The singers’ neglect and the critics’ disparagement of Mendelssohn’s songs seem unjust, as is the passing fashion which has sidelined some of Liszt’s most felicitous transcriptions and elaborations. There was a time when ‘On Wings of Song’ was practically inevitable in any pianist’s repertoire, and ‘Spring Song’, ‘Song of Travel’ and ‘New Love’ would not be out of place in many many a modern recital programme in need of a little gossamer. Heine’s ‘On Wings of Song’ speaks of a song which will bear the lovers in a blissful dream to the lotus flowers by the Ganges. Klingemann’s ‘Sunday Song’ contrasts the loneliness of the poet with the sound of choir and organ and the sight of a bridal procession. Heine’s ‘Song of Travel’ tells of a rider warmed by the thought that his headlong journey on a dark windy night will lead him to his lover’s house. As he rushes up the staircase, spurs ringing, the wind in the oak tells him that he is a dreaming fool. ‘New Love’, again by Heine, asks if the vision of elves, swans and the fairy queen is a sign of new love or of death. Klingemann’s ‘Spring Song’ is a heady hymn to the joy, beauty and warmth of spring, while ‘Winter Song’ is from a Swedish folk poem in which a son is urged to stay at home rather than go out into the dark cold night in search of his sister. Liszt makes this song connect beautifully to the setting of Marianne von Willemer’s second poem entitled ‘Suleika’, which entreats the west wind to take news of the writer’s suffering in separation to her lover.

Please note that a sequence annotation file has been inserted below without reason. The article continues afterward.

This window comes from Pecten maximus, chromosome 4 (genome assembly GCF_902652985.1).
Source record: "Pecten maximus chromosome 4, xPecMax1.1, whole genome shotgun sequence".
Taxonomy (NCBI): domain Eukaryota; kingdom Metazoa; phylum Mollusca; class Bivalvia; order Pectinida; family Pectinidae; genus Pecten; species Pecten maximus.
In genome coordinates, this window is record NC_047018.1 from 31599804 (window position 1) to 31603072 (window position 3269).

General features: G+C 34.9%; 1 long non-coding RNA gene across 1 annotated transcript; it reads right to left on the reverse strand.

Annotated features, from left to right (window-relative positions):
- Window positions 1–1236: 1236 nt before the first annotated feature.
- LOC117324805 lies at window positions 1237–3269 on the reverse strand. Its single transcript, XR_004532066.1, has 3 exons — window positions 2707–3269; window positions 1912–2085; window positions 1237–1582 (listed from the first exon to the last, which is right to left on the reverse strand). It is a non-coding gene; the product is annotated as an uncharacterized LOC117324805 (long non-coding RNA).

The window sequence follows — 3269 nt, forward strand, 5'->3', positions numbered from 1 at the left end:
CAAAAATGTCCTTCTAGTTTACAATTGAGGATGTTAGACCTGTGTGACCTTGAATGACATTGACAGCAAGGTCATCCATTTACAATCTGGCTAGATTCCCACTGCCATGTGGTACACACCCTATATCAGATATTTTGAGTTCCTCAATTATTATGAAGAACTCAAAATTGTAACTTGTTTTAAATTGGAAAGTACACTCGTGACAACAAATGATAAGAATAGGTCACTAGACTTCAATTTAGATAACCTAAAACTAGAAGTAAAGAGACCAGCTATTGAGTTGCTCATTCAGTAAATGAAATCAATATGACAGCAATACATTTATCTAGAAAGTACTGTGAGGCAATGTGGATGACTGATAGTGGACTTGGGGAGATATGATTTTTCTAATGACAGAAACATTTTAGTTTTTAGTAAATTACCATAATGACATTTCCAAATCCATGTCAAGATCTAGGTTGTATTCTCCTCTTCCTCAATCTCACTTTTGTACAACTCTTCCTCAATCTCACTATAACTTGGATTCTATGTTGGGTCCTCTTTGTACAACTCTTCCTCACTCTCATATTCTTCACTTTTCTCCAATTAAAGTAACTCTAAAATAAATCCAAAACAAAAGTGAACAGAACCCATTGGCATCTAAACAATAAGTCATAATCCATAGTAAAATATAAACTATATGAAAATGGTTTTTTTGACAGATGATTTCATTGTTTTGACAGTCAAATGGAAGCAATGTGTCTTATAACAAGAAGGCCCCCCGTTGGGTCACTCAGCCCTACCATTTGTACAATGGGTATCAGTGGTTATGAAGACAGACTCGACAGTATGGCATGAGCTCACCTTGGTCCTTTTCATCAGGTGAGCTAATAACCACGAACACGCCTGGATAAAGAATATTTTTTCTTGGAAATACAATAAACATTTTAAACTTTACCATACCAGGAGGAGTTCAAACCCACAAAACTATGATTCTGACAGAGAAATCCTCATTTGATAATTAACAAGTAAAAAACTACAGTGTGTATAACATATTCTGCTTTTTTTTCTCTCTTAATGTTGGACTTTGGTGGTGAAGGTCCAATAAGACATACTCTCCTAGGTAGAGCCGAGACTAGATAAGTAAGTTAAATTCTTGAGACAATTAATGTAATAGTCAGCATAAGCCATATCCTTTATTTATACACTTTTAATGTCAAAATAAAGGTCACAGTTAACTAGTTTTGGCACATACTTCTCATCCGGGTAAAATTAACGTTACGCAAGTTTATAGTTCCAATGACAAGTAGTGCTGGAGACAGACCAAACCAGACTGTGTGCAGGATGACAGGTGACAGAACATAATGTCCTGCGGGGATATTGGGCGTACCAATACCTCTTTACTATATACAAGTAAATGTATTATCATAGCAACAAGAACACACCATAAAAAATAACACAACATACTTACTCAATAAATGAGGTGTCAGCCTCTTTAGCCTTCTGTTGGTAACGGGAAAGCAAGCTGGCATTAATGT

from notes by Leslie Howard © 1991